You will find this trivet so useful in the kitchen that you will want to make several. This is an easy project to start with if you are new to punch needle—you don’t need a template and can simply draw around a plate and start punching straight away.
YOU WILL NEED
Piece of monks cloth measuring 14 x 14in (36 x 36cm)
10in (25cm) no-slip hoop
Compass or something circular to draw around such as a dinner plate
T-shirt yarn in three different colours—5½oz (150g) in each colour (you could also use a bulky/chunky weight yarn)
Punch needle—Clare uses an Amy Oxford no. 14
Small pointed-blade embroidery scissors
Piece of felt measuring 10¾ x 10¾in (27 x 27cm) for the backing
1. Stretch the monks cloth over the hoop, making sure that it is taut (see page 13). Find something circular to draw around that fits within the hoop shape. Make sure that there is a minimum border of 3⁄8in (1cm) in between the edge of the circle and the frame. Use a pencil to draw around the circular object onto the monks cloth. Alternatively, you can use a compass to draw a circle onto the monks cloth.
2. Cut some 4yd (4m) lengths of yarn from the ball. Cut each piece in half lengthwise to make a thinner yarn, and roll these into balls to use. When they run out, repeat this process to prepare more yarn. Start punching the design. On this project the looped side (the reverse of the side you punch into) is the front. I started at the edge and worked my way into the middle by going round and round in circles. There is no set design for this project. You can decide when to change colour and how wide you want the circles to be.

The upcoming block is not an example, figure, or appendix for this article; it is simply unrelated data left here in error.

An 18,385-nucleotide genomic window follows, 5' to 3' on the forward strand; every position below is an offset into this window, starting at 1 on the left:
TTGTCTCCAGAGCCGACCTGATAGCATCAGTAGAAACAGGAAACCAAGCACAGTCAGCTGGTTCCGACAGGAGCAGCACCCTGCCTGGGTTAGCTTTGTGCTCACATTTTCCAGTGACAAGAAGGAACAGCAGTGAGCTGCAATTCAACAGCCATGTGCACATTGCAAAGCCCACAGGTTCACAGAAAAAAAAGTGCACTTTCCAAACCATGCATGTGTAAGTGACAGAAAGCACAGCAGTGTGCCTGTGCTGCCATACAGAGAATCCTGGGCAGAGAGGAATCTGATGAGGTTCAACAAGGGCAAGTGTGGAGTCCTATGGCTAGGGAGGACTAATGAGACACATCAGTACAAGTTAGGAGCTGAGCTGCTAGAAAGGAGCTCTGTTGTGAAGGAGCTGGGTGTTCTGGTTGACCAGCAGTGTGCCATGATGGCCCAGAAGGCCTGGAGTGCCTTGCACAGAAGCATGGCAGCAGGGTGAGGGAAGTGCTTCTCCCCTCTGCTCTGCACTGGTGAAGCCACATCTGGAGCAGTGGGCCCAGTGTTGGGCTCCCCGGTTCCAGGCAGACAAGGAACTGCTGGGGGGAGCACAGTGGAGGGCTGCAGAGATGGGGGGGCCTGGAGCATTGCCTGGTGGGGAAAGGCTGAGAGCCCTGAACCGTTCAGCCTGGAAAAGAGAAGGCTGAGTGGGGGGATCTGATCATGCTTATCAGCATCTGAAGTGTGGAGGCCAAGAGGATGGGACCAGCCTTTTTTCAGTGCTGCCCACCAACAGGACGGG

3. When you have finished punching the design, remove the monks cloth from the hoop. Use fabric scissors to trim around the edge, leaving a 5⁄8in (1.5cm) border of unpunched monks cloth all the way around the punched design.
4. Use the fabric scissors to make small snips all around the circle at right angles from the edge of the fabric to the edge of the punched stitches. Fold the seam allowance over toward the wrong side of the punched piece so that none of the base fabric is showing on the right side. Use fabric glue to stick the seam allowance down. Try to keep the glue away from the very edge of the punched stitches, as this makes it easier to get a needle through when you sew on the backing felt later.
5. Place the circular object you used in step 1 onto the backing felt. Draw around it onto the backing felt and cut out the circle. Alternatively, use a compass to draw a circle that is the same size as your punched design onto the backing felt and cut it out. It should fi t on the back of the punched piece without overlapping the edge. If it is slightly larger, trim it down to fit. Pin the backing felt in place onto the back of the punched piece. Hand-sew it in place using slipstitch.